If you are very tired and exercise doesn’t energise you, it could be a sign that your body needs some recovery. We often underestimate the importance of rest. It can seem a bit soft to take a nap or a day off. When I was on the Great Britain Field Archery team I remember hearing that the commitment to rest is as important as the commitment to train hard.

Shame I didn’t take more notice at the time!

I used to have a stressful job and I used exercise as an antidote. The more stressed I got, the more desperately I exercised. Adding to the burden, I didn’t know then about eating right for your metabolic type. My diet was full of sugar but lacking the fat that I needed. And there were toxins in the low-fat products I ate. I believed the adverts saying they were better for me; how wrong can you be? I got more and more run down and relied too much on cortisol and adrenalin to keep me going. I dragged myself out of bed each day feeling like death and forced myself onwards. You can scrape the bottom of the barrel of your resources for so long but the end result for me was a hole in the barrel. I suffered total exhaustion and chronic fatigue. I was incapacitated for a year and half.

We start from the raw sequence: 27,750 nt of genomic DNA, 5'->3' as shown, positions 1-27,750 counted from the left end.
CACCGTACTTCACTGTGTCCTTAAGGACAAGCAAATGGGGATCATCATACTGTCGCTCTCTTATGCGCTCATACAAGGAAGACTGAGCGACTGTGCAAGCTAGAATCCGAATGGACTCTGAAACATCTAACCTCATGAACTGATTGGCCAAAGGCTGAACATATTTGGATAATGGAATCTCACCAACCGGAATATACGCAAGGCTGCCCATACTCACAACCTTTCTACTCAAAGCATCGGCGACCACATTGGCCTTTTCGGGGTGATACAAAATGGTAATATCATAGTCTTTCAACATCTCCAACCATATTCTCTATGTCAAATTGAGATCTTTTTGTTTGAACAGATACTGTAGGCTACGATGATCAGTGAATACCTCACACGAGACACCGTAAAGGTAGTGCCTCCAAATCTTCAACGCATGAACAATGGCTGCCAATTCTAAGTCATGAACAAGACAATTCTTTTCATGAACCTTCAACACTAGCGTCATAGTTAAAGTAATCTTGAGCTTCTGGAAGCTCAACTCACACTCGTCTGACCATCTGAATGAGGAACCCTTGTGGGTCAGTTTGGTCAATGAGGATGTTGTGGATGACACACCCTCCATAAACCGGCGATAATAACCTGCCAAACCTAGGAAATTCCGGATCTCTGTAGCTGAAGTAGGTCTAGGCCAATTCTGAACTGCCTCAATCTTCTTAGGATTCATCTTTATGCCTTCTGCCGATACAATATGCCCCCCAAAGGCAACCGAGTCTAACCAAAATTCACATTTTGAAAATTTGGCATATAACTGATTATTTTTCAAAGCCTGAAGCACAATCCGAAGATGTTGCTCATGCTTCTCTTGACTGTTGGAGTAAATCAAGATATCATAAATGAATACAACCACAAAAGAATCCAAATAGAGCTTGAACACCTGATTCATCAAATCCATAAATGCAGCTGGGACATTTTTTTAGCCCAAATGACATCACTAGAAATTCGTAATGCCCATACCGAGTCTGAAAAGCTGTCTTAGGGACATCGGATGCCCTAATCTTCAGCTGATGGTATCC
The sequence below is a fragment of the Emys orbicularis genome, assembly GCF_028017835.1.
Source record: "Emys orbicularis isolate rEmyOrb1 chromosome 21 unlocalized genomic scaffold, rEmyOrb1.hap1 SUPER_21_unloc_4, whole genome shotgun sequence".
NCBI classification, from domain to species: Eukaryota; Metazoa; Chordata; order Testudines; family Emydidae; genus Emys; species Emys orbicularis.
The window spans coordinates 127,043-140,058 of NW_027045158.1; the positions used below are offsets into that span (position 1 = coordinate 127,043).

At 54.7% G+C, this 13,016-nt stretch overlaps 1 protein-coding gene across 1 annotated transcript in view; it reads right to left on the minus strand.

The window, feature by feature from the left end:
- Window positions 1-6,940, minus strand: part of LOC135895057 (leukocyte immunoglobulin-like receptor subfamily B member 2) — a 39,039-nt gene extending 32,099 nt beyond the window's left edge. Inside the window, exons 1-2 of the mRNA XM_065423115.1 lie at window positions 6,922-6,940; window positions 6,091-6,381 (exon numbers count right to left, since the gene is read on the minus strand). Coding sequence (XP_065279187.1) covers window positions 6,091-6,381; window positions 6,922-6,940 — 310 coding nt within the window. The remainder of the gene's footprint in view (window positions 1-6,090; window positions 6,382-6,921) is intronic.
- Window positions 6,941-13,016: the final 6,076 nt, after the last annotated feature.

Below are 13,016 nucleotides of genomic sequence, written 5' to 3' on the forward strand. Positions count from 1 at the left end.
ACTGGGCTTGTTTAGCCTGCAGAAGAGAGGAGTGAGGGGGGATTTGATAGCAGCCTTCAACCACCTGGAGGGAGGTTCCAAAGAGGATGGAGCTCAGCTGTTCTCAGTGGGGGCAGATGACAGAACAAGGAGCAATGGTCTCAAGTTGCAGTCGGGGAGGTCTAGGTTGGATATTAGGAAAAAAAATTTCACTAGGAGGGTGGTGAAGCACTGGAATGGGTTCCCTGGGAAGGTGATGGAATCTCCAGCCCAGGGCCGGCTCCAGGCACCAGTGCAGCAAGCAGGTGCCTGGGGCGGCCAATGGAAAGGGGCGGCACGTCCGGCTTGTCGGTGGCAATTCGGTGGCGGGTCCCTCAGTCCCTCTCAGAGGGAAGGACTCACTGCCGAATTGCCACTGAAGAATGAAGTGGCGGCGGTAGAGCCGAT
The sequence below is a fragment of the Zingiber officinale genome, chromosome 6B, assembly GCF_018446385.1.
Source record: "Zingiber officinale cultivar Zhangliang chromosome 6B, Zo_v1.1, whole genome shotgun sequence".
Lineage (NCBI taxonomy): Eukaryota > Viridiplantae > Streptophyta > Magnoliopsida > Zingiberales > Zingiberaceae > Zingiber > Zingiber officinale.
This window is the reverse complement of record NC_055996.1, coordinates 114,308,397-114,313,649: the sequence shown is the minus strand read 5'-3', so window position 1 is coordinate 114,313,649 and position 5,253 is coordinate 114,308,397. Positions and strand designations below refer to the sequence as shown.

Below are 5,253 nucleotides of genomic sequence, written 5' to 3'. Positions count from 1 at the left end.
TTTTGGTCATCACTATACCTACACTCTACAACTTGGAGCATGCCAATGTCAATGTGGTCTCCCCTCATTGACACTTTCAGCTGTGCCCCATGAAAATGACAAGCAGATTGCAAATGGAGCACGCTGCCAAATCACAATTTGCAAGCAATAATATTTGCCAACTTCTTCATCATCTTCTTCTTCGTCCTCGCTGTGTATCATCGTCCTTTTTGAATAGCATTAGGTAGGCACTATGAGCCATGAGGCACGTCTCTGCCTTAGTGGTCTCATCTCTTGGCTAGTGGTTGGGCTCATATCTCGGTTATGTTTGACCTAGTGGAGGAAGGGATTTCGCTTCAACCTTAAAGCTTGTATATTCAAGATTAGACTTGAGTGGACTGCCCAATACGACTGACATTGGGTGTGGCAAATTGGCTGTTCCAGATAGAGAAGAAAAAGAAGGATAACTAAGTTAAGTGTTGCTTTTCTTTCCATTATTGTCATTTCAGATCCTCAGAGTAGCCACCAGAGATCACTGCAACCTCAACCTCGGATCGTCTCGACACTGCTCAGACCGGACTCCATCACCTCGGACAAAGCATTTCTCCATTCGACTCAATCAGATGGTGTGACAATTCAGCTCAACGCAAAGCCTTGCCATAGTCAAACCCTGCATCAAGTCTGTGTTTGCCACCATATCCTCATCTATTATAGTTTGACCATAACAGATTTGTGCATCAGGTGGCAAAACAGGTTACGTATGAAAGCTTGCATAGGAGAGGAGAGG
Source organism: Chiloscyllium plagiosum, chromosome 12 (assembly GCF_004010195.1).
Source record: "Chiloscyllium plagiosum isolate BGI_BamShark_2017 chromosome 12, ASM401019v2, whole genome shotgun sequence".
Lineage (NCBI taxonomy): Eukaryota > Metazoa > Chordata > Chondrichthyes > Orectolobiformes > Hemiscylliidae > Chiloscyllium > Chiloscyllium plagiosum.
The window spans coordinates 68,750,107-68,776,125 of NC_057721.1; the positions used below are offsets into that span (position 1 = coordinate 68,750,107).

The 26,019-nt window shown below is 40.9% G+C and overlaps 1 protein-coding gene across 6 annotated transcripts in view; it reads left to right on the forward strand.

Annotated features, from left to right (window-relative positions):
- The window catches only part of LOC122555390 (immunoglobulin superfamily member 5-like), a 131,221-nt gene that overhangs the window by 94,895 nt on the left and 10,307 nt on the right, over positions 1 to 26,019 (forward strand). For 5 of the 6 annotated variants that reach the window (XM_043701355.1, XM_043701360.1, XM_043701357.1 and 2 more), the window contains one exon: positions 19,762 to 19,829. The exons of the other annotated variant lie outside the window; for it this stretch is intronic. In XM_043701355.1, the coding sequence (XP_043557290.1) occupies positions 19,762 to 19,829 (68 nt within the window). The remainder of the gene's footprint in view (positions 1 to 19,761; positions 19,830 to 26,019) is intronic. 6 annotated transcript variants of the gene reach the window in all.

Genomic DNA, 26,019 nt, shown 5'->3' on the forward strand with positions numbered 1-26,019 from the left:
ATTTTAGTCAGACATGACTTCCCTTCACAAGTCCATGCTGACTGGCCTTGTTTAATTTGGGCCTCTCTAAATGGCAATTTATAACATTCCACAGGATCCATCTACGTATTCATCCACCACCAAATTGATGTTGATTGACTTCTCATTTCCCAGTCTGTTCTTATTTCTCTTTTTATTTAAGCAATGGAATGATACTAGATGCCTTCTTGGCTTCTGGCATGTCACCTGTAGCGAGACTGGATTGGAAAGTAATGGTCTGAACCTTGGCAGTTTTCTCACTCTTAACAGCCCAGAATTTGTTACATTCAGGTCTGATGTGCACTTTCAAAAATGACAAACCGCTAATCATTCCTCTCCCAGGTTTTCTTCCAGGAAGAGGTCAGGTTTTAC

I’m not the only one to fall into the excess exercise trap. Sometimes the consequences are more severe than I suffered and can appear suddenly. I was saddened by the death of a Cumbrian chef at this year’s London Marathon. Here’s a piece about the dangers of over-doing it and how extreme sport scars your heart.

Nowadays I prefer a bit of balance and self care to punishing my body with gruelling regimes.